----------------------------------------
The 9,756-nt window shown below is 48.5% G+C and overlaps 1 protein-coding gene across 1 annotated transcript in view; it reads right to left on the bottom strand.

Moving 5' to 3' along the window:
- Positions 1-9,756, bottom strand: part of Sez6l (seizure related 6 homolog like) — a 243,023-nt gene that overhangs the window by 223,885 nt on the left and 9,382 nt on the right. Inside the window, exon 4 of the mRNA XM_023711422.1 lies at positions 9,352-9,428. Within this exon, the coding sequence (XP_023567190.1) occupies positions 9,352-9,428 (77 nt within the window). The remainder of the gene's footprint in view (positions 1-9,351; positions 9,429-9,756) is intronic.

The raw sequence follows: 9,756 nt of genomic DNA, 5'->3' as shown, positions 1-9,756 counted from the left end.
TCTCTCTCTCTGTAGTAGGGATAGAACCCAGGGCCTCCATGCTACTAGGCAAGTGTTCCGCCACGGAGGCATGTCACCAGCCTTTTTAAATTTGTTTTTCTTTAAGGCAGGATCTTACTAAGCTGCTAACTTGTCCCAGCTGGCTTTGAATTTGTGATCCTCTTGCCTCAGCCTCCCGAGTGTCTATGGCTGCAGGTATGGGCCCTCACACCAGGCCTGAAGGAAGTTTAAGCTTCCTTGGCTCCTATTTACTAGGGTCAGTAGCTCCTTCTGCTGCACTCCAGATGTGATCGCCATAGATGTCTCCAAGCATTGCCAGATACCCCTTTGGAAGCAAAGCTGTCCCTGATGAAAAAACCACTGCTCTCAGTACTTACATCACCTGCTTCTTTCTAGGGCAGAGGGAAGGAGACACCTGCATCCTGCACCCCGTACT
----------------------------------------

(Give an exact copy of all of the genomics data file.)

The 9,756-nt window shown below is 48.5% G+C and overlaps 1 protein-coding gene across 1 annotated transcript in view; it reads right to left on the bottom strand.

Moving 5' to 3' along the window:
- Positions 1-9,756, bottom strand: part of Sez6l (seizure related 6 homolog like) — a 243,023-nt gene that overhangs the window by 223,885 nt on the left and 9,382 nt on the right. Inside the window, exon 4 of the mRNA XM_023711422.1 lies at positions 9,352-9,428. Within this exon, the coding sequence (XP_023567190.1) occupies positions 9,352-9,428 (77 nt within the window). The remainder of the gene's footprint in view (positions 1-9,351; positions 9,429-9,756) is intronic.

The raw sequence follows: 9,756 nt of genomic DNA, 5'->3' as shown, positions 1-9,756 counted from the left end.
TCTCTCTCTCTGTAGTAGGGATAGAACCCAGGGCCTCCATGCTACTAGGCAAGTGTTCCGCCACGGAGGCATGTCACCAGCCTTTTTAAATTTGTTTTTCTTTAAGGCAGGATCTTACTAAGCTGCTAACTTGTCCCAGCTGGCTTTGAATTTGTGATCCTCTTGCCTCAGCCTCCCGAGTGTCTATGGCTGCAGGTATGGGCCCTCACACCAGGCCTGAAGGAAGTTTAAGCTTCCTTGGCTCCTATTTACTAGGGTCAGTAGCTCCTTCTGCTGCACTCCAGATGTGATCGCCATAGATGTCTCCAAGCATTGCCAGATACCCCTTTGGAAGCAAAGCTGTCCCTGATGAAAAAACCACTGCTCTCAGTACTTACATCACCTGCTTCTTTCTAGGGCAGAGGGAAGGAGACACCTGCATCCTGCACCCCGTACT